Cyclone Votes: Meet ISU’s voting advocates


Voters begin the check-in process prior to voting at Hawthorn at Frederiksen Court on Election Day.

As election season grows near, so does the increase in voter-oriented programs and advertisements. Cyclone Votes hopes to make the voting process less of a seasonal topic.

Cyclone Votes is a student-focused initiative which aims to familiarize Iowa State students with the voting process and aid them in voter registration. The program is spearheaded by: Karen Kedrowski, director of the Carrie Chapman Catt Center; Demarquis Heard, junior in political science; Alyssa Rodriguez, a senior in political science; Lauren Rush, a senior in political science; and Mallory Tope, a senior in journalism and mass communications.

At Destination Iowa State last Friday, Cyclone Votes managed to get 48 students registered with approximately 50 additional registration forms handed out to prospective voters.

Faith Toweh, a graduate student majoring in political science, had helped get Cyclone Votes started. Toweh said part of the reason college student voter turnout is so low is due to the methods in which elections are promoted.

“You only really see voting promotion during the week before…election week and around election time,” Toweh said. “Versus if we had voting ambassadors, you would be familiar with the voting process throughout the academic year; versus just somebody telling you to vote a week before elections and you have no idea who you’re voting for.”

Kedrowski said Cyclone Votes plans to do more in regard to promoting elections along with voting ambassadors, some of which include: placing voter registration boxes in resident halls and other highly trafficked areas, CyRide advertisements and general community engagement.

The students involved each have their own demographic they specialize in increasing outreach and engagement. For example, Heard focuses on STEM students, who have a disproportionately lower voter turnout than the Iowa State average. To reach his goal, he is leading a partnership between Cyclone Votes and Science Rising– a nonpartisan movement fighting for science, justice and equity according to their website – along with recruiting and training students from STEM fields to be voter advocates.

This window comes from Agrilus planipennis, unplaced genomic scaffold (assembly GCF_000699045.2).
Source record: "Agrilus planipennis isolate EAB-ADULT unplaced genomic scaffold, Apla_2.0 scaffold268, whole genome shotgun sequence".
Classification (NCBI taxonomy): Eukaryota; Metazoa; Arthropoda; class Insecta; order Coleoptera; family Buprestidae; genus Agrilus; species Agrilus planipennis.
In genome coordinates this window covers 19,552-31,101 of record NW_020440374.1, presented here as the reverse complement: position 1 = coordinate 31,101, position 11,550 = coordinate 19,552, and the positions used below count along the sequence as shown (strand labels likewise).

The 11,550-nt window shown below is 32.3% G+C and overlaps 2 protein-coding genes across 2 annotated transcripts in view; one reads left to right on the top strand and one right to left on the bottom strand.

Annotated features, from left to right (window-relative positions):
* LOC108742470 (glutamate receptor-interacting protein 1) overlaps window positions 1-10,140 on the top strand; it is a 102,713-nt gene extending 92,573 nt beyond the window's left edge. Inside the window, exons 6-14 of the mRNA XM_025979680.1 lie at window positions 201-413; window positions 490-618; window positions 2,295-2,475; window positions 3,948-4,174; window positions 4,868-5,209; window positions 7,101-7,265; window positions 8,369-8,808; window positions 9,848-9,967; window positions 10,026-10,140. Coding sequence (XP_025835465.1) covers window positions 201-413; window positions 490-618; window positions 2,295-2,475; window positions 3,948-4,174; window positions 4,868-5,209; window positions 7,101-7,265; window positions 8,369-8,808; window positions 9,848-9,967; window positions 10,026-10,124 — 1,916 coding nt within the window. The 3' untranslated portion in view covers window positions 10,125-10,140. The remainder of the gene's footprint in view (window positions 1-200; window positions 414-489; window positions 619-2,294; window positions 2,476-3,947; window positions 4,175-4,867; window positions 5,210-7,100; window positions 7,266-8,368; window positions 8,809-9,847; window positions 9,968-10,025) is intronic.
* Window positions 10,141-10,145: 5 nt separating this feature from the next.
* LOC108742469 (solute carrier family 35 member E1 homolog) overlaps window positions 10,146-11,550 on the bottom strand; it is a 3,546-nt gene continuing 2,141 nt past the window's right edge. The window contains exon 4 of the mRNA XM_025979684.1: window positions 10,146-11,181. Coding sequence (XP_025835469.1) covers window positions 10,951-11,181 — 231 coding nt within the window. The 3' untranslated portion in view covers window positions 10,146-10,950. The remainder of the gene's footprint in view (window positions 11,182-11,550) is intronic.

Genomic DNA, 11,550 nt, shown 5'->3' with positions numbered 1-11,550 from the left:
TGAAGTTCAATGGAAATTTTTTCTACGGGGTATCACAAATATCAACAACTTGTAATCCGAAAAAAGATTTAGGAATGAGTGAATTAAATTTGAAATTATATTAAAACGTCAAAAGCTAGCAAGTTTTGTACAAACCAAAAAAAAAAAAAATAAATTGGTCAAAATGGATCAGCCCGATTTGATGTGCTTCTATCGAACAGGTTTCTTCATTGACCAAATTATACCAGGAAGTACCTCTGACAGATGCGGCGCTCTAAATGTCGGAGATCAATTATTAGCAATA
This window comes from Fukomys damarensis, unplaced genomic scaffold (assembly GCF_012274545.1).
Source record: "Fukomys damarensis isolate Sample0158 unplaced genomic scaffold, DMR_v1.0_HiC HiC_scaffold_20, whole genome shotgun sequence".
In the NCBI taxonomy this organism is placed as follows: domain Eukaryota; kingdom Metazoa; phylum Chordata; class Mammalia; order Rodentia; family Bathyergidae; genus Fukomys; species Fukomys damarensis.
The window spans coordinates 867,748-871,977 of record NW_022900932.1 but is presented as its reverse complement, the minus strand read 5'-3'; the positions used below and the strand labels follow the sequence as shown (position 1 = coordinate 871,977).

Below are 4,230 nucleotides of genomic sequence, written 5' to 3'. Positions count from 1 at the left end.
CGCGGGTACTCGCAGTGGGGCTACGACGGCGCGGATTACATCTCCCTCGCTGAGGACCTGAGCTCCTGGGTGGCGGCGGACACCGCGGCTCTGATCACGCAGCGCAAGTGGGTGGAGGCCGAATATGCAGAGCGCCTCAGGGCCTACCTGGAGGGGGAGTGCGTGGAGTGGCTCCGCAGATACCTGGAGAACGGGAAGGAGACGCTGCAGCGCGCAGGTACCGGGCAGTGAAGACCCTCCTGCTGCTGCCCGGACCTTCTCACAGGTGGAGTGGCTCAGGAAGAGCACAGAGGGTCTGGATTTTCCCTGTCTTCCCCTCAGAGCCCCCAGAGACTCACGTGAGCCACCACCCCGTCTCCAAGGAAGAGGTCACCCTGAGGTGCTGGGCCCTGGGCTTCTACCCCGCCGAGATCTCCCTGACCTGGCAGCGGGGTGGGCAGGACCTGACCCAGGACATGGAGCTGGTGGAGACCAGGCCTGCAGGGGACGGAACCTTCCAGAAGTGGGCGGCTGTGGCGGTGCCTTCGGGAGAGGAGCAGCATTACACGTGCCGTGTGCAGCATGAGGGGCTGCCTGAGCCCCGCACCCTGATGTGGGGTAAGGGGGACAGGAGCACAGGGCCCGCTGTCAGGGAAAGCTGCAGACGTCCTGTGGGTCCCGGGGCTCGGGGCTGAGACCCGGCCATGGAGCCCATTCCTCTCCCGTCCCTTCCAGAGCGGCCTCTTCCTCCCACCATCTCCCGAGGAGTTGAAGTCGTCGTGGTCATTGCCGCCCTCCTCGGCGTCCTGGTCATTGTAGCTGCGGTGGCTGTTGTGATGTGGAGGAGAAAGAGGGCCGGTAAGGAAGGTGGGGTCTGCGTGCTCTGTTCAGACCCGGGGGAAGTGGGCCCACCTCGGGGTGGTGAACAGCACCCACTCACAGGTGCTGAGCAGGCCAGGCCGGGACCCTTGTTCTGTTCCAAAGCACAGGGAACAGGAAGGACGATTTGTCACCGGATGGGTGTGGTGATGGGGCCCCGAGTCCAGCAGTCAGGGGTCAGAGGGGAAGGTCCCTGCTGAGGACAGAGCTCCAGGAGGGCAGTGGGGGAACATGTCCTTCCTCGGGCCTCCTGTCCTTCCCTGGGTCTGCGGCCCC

“If people have questions about elections or anything like that, they’re not going to know who to ask or who to go to, so they probably just won’t vote,” Heard said. “But then if they know that there’s a voting ambassador who has [..] office hours every week that we can just pop in and chat with, then [they] can do that.”

Heard said ease of access to information about voting can be a barrier to many potential voters.

“So many people are at that point where just simply knowing when the Election Day is will get them to vote,” Heard said. “They just won’t make that effort to find the information themselves. So that as soon as they know, they’re like, ‘Oh yeah, I guess I’m not doing anything this day,’ then they’ll go.”

Cyclone Votes also offers a downloadable Canvas module to faculty to assist in the growing effort to increase student voter turnout. Kedrowski said she hopes to see an increase in the number of downloads from faculty this year in comparison to past years.

Where can I find Cyclone Votes?

Cyclone Votes will offer other informational sessions throughout the year, with voter registration sessions being offered Sept. 12-13 and Oct. 24-25, in which Cyclone Votes will not only assist in voter registration but also in ordering voter registration forms. The events will take place in the Memorial Union, but the tentative times are yet to be announced. Students interested in getting involved with Cyclone Votes should contact Karen Kedrowski, director of the Carrie Chapman Catt Center.

“So it’s not like information is not out there,” Toweh said. “It’s just we have to change the manner that we’re presenting it to students that makes them want to engage in the [voting] process.”

Reporting contributed by Amber Mohmand